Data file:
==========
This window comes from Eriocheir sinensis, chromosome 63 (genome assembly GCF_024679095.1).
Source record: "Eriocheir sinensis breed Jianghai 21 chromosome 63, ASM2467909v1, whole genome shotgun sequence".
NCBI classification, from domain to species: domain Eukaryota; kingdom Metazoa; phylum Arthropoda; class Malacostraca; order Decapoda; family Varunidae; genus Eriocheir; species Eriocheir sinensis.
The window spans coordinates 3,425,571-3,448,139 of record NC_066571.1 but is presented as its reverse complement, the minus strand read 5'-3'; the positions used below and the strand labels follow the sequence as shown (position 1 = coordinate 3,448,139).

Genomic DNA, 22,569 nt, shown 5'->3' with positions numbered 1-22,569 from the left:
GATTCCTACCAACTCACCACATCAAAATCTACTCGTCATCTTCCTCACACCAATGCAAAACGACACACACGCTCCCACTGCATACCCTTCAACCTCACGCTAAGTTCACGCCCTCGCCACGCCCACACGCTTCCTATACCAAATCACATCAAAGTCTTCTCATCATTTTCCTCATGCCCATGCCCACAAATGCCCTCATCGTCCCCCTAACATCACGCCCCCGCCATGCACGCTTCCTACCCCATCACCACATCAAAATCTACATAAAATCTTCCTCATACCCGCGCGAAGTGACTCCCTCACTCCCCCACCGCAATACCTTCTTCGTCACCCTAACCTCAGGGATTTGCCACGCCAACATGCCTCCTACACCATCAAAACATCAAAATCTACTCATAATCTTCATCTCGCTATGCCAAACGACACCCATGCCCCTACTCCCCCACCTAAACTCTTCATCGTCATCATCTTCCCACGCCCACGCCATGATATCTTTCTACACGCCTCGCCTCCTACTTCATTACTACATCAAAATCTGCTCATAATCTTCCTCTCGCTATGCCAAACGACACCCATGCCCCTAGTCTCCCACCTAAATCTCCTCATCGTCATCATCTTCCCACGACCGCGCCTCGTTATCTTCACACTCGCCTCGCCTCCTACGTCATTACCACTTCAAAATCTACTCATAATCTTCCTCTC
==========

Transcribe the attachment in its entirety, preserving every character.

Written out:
This window comes from Eriocheir sinensis, chromosome 63 (genome assembly GCF_024679095.1).
Source record: "Eriocheir sinensis breed Jianghai 21 chromosome 63, ASM2467909v1, whole genome shotgun sequence".
NCBI classification, from domain to species: domain Eukaryota; kingdom Metazoa; phylum Arthropoda; class Malacostraca; order Decapoda; family Varunidae; genus Eriocheir; species Eriocheir sinensis.
The window spans coordinates 3,425,571-3,448,139 of record NC_066571.1 but is presented as its reverse complement, the minus strand read 5'-3'; the positions used below and the strand labels follow the sequence as shown (position 1 = coordinate 3,448,139).

Genomic DNA, 22,569 nt, shown 5'->3' with positions numbered 1-22,569 from the left:
GATTCCTACCAACTCACCACATCAAAATCTACTCGTCATCTTCCTCACACCAATGCAAAACGACACACACGCTCCCACTGCATACCCTTCAACCTCACGCTAAGTTCACGCCCTCGCCACGCCCACACGCTTCCTATACCAAATCACATCAAAGTCTTCTCATCATTTTCCTCATGCCCATGCCCACAAATGCCCTCATCGTCCCCCTAACATCACGCCCCCGCCATGCACGCTTCCTACCCCATCACCACATCAAAATCTACATAAAATCTTCCTCATACCCGCGCGAAGTGACTCCCTCACTCCCCCACCGCAATACCTTCTTCGTCACCCTAACCTCAGGGATTTGCCACGCCAACATGCCTCCTACACCATCAAAACATCAAAATCTACTCATAATCTTCATCTCGCTATGCCAAACGACACCCATGCCCCTACTCCCCCACCTAAACTCTTCATCGTCATCATCTTCCCACGCCCACGCCATGATATCTTTCTACACGCCTCGCCTCCTACTTCATTACTACATCAAAATCTGCTCATAATCTTCCTCTCGCTATGCCAAACGACACCCATGCCCCTAGTCTCCCACCTAAATCTCCTCATCGTCATCATCTTCCCACGACCGCGCCTCGTTATCTTCACACTCGCCTCGCCTCCTACGTCATTACCACTTCAAAATCTACTCATAATCTTCCTCTC